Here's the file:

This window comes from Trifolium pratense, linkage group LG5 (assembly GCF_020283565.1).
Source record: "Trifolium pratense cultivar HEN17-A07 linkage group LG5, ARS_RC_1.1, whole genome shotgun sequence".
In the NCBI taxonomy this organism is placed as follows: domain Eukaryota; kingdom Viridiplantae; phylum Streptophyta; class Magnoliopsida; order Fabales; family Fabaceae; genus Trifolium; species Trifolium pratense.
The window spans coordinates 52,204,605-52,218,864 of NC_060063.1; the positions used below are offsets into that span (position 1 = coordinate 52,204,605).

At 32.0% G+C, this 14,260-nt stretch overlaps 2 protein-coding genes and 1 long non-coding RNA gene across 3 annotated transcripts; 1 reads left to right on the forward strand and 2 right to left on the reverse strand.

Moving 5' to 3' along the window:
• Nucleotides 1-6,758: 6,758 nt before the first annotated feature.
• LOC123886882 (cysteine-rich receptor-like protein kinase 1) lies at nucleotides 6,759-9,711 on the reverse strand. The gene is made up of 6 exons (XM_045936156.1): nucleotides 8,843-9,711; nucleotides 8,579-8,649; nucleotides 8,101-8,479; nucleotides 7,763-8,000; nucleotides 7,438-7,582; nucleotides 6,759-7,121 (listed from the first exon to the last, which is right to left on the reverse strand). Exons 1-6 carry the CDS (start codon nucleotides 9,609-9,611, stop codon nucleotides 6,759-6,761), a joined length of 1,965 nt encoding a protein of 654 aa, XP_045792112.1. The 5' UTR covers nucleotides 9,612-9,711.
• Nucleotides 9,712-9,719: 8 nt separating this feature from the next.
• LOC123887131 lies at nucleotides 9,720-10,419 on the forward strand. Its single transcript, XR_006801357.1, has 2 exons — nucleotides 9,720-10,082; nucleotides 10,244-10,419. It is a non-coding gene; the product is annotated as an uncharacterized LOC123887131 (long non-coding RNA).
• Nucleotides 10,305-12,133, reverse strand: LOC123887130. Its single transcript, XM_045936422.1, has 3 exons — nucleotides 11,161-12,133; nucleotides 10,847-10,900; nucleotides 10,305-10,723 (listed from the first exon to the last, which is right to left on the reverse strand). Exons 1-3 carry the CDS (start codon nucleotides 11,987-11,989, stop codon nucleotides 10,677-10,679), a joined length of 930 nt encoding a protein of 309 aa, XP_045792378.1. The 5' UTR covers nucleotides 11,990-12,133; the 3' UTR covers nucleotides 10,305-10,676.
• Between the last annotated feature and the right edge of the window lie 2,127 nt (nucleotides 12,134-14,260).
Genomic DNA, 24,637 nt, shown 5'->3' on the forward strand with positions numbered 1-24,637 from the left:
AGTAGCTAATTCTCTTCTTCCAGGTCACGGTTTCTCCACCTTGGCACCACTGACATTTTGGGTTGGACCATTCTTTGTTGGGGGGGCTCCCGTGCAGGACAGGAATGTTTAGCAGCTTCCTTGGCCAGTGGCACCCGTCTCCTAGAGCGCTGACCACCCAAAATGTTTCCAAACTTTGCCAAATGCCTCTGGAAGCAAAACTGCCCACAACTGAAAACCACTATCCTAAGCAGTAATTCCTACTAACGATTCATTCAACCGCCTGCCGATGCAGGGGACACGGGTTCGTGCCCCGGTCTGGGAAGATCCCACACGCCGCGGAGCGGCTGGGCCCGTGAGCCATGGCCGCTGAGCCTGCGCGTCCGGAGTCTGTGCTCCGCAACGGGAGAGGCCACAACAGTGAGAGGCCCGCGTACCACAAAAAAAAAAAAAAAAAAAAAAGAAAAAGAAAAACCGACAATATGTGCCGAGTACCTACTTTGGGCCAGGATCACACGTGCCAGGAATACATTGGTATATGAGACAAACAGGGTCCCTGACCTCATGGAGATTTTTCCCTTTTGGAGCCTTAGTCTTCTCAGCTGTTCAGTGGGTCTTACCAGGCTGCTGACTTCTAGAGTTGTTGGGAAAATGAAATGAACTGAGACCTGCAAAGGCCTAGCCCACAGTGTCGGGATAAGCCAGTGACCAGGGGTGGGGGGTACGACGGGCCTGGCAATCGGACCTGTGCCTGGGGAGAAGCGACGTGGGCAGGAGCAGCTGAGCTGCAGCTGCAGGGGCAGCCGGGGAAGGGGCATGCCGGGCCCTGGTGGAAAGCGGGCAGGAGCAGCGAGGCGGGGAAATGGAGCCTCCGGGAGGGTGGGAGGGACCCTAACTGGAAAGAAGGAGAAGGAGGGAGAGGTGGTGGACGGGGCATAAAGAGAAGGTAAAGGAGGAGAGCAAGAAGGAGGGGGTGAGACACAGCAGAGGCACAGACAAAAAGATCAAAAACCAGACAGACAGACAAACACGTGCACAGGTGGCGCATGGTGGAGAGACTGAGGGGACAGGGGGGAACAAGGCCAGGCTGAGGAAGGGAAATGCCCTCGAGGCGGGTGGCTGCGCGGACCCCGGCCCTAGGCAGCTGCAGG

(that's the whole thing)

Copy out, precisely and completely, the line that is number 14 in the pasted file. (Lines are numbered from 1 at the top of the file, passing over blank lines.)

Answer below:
AGTAGCTAATTCTCTTCTTCCAGGTCACGGTTTCTCCACCTTGGCACCACTGACATTTTGGGTTGGACCATTCTTTGTTGGGGGGGCTCCCGTGCAGGACAGGAATGTTTAGCAGCTTCCTTGGCCAGTGGCACCCGTCTCCTAGAGCGCTGACCACCCAAAATGTTTCCAAACTTTGCCAAATGCCTCTGGAAGCAAAACTGCCCACAACTGAAAACCACTATCCTAAGCAGTAATTCCTACTAACGATTCATTCAACCGCCTGCCGATGCAGGGGACACGGGTTCGTGCCCCGGTCTGGGAAGATCCCACACGCCGCGGAGCGGCTGGGCCCGTGAGCCATGGCCGCTGAGCCTGCGCGTCCGGAGTCTGTGCTCCGCAACGGGAGAGGCCACAACAGTGAGAGGCCCGCGTACCACAAAAAAAAAAAAAAAAAAAAAAGAAAAAGAAAAACCGACAATATGTGCCGAGTACCTACTTTGGGCCAGGATCACACGTGCCAGGAATACATTGGTATATGAGACAAACAGGGTCCCTGACCTCATGGAGATTTTTCCCTTTTGGAGCCTTAGTCTTCTCAGCTGTTCAGTGGGTCTTACCAGGCTGCTGACTTCTAGAGTTGTTGGGAAAATGAAATGAACTGAGACCTGCAAAGGCCTAGCCCACAGTGTCGGGATAAGCCAGTGACCAGGGGTGGGGGGTACGACGGGCCTGGCAATCGGACCTGTGCCTGGGGAGAAGCGACGTGGGCAGGAGCAGCTGAGCTGCAGCTGCAGGGGCAGCCGGGGAAGGGGCATGCCGGGCCCTGGTGGAAAGCGGGCAGGAGCAGCGAGGCGGGGAAATGGAGCCTCCGGGAGGGTGGGAGGGACCCTAACTGGAAAGAAGGAGAAGGAGGGAGAGGTGGTGGACGGGGCATAAAGAGAAGGTAAAGGAGGAGAGCAAGAAGGAGGGGGTGAGACACAGCAGAGGCACAGACAAAAAGATCAAAAACCAGACAGACAGACAAACACGTGCACAGGTGGCGCATGGTGGAGAGACTGAGGGGACAGGGGGGAACAAGGCCAGGCTGAGGAAGGGAAATGCCCTCGAGGCGGGTGGCTGCGCGGACCCCGGCCCTAGGCAGCTGCAGG